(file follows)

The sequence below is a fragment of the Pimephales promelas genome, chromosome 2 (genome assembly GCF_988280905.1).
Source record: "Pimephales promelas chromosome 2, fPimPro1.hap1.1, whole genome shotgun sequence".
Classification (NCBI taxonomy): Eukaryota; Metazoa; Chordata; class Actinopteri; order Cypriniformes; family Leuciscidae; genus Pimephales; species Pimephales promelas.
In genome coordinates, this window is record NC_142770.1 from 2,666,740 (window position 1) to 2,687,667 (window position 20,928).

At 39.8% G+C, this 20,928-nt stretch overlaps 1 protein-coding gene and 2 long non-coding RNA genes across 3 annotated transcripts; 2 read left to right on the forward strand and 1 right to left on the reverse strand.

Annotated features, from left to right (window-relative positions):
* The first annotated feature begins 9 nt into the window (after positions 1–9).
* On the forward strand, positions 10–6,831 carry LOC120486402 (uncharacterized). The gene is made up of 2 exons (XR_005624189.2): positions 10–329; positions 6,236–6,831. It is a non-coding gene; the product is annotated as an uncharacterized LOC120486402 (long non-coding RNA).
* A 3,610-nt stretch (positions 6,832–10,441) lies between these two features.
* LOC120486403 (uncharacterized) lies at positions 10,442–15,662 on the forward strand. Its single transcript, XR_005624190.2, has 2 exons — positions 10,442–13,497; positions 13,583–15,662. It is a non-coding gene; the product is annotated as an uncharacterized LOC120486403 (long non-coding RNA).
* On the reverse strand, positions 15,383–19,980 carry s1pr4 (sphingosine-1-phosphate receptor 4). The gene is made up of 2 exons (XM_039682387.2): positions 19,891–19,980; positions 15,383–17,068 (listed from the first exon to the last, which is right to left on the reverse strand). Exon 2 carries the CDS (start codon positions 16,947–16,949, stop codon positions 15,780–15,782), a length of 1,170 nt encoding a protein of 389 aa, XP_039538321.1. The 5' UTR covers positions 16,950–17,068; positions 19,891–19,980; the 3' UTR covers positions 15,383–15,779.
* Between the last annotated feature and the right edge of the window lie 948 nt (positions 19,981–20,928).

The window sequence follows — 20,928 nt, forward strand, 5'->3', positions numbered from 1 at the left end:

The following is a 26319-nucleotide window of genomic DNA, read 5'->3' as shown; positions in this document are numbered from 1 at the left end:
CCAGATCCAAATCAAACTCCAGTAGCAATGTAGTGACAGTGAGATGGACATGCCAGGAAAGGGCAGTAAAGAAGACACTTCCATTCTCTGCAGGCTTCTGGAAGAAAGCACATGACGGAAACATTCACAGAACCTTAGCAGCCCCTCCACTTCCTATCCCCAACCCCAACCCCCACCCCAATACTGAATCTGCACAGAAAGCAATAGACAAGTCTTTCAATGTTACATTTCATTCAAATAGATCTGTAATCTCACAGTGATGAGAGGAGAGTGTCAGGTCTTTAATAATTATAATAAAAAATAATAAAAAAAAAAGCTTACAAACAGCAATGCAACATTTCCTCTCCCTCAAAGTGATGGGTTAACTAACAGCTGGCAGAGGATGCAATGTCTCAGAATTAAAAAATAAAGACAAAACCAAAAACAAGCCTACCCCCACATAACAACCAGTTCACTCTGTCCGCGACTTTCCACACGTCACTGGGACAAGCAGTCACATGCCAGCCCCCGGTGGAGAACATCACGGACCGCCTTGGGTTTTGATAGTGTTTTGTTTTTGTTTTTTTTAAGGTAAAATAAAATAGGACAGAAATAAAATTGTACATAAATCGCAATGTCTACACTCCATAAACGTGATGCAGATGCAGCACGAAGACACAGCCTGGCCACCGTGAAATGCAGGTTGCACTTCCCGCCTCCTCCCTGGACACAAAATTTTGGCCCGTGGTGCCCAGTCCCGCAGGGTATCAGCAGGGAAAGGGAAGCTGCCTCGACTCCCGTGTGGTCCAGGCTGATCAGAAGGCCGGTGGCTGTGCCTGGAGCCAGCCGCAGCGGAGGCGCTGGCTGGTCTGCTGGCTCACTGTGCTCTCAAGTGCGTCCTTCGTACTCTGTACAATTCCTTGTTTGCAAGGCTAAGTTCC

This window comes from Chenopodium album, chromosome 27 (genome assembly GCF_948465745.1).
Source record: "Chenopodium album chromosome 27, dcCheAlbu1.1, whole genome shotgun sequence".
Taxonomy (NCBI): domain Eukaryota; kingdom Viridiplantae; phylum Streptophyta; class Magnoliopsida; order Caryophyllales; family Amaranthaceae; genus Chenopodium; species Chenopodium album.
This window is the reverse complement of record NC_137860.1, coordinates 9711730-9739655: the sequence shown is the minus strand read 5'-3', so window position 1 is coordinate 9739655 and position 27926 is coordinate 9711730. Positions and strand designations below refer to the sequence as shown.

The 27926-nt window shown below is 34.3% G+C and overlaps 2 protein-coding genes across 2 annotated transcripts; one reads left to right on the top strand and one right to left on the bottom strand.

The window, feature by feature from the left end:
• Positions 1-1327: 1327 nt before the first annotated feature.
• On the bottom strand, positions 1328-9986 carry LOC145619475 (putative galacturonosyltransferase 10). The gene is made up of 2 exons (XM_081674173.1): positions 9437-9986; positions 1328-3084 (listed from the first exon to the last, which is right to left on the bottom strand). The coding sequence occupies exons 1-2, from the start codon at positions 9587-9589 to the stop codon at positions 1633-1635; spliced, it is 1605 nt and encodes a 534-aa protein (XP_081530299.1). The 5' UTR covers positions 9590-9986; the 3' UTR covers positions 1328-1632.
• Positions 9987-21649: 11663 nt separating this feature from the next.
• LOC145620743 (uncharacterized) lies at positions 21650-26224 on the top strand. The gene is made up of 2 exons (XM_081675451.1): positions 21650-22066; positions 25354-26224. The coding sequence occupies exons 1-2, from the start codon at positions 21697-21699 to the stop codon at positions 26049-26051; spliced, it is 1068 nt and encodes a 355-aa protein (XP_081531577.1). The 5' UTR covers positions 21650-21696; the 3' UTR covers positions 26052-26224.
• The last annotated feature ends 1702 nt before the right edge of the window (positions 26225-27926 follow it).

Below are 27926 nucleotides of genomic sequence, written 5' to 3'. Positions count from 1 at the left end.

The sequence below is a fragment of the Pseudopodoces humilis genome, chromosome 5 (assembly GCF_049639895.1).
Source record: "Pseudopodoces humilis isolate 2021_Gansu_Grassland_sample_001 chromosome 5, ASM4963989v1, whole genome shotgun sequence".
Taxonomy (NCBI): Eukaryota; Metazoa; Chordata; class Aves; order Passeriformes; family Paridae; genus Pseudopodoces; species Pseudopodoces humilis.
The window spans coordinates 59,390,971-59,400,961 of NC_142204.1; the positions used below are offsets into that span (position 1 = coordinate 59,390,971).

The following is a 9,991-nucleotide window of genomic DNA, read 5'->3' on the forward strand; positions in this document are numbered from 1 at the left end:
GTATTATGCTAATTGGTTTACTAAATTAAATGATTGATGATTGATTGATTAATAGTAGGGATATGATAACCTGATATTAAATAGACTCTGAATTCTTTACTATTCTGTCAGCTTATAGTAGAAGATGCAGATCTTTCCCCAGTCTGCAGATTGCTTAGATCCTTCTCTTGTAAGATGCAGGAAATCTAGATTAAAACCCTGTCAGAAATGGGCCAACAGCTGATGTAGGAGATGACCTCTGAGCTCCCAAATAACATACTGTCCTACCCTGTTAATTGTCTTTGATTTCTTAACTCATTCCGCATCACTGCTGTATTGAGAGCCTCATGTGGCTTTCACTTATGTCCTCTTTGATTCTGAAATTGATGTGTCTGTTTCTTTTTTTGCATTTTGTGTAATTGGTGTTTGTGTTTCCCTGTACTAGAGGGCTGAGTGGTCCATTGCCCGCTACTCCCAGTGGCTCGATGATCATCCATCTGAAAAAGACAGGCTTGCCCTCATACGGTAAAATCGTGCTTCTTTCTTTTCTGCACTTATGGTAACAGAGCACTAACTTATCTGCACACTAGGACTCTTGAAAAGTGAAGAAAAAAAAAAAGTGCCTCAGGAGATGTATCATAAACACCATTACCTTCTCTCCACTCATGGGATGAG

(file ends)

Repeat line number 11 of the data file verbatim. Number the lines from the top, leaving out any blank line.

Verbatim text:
* On the reverse strand, positions 15,383–19,980 carry s1pr4 (sphingosine-1-phosphate receptor 4). The gene is made up of 2 exons (XM_039682387.2): positions 19,891–19,980; positions 15,383–17,068 (listed from the first exon to the last, which is right to left on the reverse strand). Exon 2 carries the CDS (start codon positions 16,947–16,949, stop codon positions 15,780–15,782), a length of 1,170 nt encoding a protein of 389 aa, XP_039538321.1. The 5' UTR covers positions 16,950–17,068; positions 19,891–19,980; the 3' UTR covers positions 15,383–15,779.